The Speaker of the House of Lords has called on the prime minister not to create extra Tory peers in order to ensure that invoking Article 50 gets the green light from Parliament.

As Theresa May awaits the outcome of a Supreme Court ruling over whether MPs and peers should have a vote on triggering Article 50, which sets Britain's divorce proceedings from the EU in motion, Lord Fowler said the upper chamber would not "sabotage" Brexit. Britain's top court is expected to deliver its ruling later this month.

In December MPs backed the government's plan to start formal Brexit talks by the end of March, handing May a boost that legislation approving the triggering of Article 50 will not face a delay in the House of Commons. There have been suggestions, however, that the process could be frustrated by anti-Brexit peers in the House of Lords.

However this was rejected by Lord Fowler, who said that "Lords recognise the primacy of the Commons based on the fact that they are the elected chamber and we are not," adding that peers are "not here to sabotage legislation – we are here to improve it."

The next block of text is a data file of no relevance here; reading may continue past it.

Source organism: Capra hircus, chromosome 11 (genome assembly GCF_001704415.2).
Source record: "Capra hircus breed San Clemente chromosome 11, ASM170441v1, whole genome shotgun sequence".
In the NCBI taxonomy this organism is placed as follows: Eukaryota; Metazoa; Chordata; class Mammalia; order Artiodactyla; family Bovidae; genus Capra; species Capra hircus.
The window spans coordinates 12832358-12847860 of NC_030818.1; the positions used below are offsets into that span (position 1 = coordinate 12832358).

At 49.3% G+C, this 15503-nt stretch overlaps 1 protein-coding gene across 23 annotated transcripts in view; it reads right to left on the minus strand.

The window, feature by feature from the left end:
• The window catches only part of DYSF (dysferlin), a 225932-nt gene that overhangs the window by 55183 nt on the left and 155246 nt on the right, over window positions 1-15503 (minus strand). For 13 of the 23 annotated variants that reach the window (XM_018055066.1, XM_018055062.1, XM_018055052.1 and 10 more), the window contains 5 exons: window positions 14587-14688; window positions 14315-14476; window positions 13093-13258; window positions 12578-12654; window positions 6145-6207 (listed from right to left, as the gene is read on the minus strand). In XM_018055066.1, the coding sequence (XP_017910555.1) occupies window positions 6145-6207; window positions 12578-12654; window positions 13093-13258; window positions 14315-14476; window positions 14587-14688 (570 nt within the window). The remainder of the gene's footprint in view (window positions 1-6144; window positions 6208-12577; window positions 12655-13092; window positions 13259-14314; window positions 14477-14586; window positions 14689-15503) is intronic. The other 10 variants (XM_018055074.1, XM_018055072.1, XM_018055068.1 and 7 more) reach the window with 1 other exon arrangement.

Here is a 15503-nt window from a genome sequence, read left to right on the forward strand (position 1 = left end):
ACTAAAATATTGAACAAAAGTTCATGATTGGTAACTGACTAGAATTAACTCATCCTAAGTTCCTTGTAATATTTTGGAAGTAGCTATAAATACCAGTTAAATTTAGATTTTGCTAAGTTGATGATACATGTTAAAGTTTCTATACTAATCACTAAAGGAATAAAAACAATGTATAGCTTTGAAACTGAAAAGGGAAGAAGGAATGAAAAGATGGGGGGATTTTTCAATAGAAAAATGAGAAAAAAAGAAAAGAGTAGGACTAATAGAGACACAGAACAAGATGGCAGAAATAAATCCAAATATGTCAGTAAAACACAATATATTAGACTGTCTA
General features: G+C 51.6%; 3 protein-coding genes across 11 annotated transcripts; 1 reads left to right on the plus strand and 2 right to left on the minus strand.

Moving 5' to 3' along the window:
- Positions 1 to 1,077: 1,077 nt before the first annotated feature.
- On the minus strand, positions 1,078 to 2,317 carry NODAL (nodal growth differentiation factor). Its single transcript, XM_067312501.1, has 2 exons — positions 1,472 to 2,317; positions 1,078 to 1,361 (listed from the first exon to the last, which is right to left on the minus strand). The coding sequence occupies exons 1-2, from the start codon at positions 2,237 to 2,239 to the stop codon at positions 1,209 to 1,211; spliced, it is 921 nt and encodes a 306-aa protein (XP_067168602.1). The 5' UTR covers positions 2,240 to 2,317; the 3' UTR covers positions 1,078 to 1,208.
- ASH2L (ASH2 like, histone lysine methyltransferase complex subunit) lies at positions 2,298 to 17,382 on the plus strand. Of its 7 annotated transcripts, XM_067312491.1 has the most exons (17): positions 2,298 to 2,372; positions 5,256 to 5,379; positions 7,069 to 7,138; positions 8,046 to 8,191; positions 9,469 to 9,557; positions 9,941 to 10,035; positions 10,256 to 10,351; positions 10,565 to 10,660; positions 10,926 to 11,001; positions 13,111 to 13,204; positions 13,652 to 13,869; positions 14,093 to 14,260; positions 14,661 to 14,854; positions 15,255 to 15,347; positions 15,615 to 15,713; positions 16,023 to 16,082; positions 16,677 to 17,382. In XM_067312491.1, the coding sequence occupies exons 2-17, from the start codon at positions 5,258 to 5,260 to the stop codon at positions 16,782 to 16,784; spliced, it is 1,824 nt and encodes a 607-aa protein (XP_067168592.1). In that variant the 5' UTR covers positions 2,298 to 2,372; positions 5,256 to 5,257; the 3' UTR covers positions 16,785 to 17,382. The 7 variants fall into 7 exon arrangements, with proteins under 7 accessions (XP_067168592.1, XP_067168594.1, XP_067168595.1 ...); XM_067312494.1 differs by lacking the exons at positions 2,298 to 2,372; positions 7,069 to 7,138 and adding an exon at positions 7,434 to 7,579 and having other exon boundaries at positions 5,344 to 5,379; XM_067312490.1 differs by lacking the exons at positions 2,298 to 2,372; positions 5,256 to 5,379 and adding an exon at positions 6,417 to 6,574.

Lord Fowler
Norman Fowler, the Lord Speaker, addresses the House of Lords chamber during his first sitting in London on 5 September 2016 Kirsty Wigglesworth/Pool/Reuters

His insistence that Lords are there to improve legislation may yet spark concerns that peers could seek to amend any Article 50 Bill, holding up its passage through Parliament. According to reports, some lawmakers have advised May to threaten to abolish the Lords or create new peers if they frustrate the Brexit process, but Lord Fowler warned the prime minister against such a drastic move.

"Some politicians seem intent on creating discord between the House of Commons and the House of Lords. Although we do not yet know the decision of the Supreme Court on triggering Article 50 let alone the contents of the Great Repeal Bill a number of MPs and indeed ministers have made threats aimed at the very existence of the Lords if there is any delay in the Brexit process," he wrote in the Telegraph.

"One Cabinet minister has been quoted (anonymously of course) as saying that any disagreement between Lords and Commons should be followed by a one line bill called 'the abolition of the Lords'.

"Another MP mused on the radio that if there was disagreement, the prime minister might create over 100 new peers to ensure the government gets its way.

"It is not my role to enter into the politics of Brexit, but I do think that I am entitled to defend the House of Lords from this kind of attack," he added.

The prime minister is preparing to make a major speech on Brexit later this month after Britain's EU ambassador resigned with a parting shot at the government's "muddled" thinking.

In her "vision for Britain outside of the EU" May will demand full control of the UK's borders, with immigration control her "red line in the negotiations with Brussels," according to the Daily Telegraph.